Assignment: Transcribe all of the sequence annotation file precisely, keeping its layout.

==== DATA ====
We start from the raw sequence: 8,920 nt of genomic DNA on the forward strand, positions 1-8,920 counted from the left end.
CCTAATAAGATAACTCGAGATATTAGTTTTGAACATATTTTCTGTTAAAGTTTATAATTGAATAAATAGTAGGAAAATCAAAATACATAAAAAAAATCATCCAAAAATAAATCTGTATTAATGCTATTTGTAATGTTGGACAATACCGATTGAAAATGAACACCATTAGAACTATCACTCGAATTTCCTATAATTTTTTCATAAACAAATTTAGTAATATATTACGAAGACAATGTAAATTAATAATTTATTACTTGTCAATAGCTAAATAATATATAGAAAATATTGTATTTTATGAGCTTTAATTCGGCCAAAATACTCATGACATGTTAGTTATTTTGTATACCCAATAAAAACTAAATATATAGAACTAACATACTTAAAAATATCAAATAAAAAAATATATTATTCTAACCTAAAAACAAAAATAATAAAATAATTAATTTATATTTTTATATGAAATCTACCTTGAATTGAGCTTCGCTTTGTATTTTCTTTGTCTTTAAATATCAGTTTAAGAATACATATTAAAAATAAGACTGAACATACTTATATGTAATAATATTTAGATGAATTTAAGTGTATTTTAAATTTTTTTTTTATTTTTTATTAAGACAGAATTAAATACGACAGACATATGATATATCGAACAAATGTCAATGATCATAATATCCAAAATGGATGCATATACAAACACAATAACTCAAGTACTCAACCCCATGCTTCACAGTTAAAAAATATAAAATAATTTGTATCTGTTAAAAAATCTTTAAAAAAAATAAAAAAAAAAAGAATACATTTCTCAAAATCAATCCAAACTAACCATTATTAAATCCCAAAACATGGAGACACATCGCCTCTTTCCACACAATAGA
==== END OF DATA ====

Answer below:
We start from the raw sequence: 8,920 nt of genomic DNA on the forward strand, positions 1-8,920 counted from the left end.
CCTAATAAGATAACTCGAGATATTAGTTTTGAACATATTTTCTGTTAAAGTTTATAATTGAATAAATAGTAGGAAAATCAAAATACATAAAAAAAATCATCCAAAAATAAATCTGTATTAATGCTATTTGTAATGTTGGACAATACCGATTGAAAATGAACACCATTAGAACTATCACTCGAATTTCCTATAATTTTTTCATAAACAAATTTAGTAATATATTACGAAGACAATGTAAATTAATAATTTATTACTTGTCAATAGCTAAATAATATATAGAAAATATTGTATTTTATGAGCTTTAATTCGGCCAAAATACTCATGACATGTTAGTTATTTTGTATACCCAATAAAAACTAAATATATAGAACTAACATACTTAAAAATATCAAATAAAAAAATATATTATTCTAACCTAAAAACAAAAATAATAAAATAATTAATTTATATTTTTATATGAAATCTACCTTGAATTGAGCTTCGCTTTGTATTTTCTTTGTCTTTAAATATCAGTTTAAGAATACATATTAAAAATAAGACTGAACATACTTATATGTAATAATATTTAGATGAATTTAAGTGTATTTTAAATTTTTTTTTTATTTTTTATTAAGACAGAATTAAATACGACAGACATATGATATATCGAACAAATGTCAATGATCATAATATCCAAAATGGATGCATATACAAACACAATAACTCAAGTACTCAACCCCATGCTTCACAGTTAAAAAATATAAAATAATTTGTATCTGTTAAAAAATCTTTAAAAAAAATAAAAAAAAAAAGAATACATTTCTCAAAATCAATCCAAACTAACCATTATTAAATCCCAAAACATGGAGACACATCGCCTCTTTCCACACAATAGA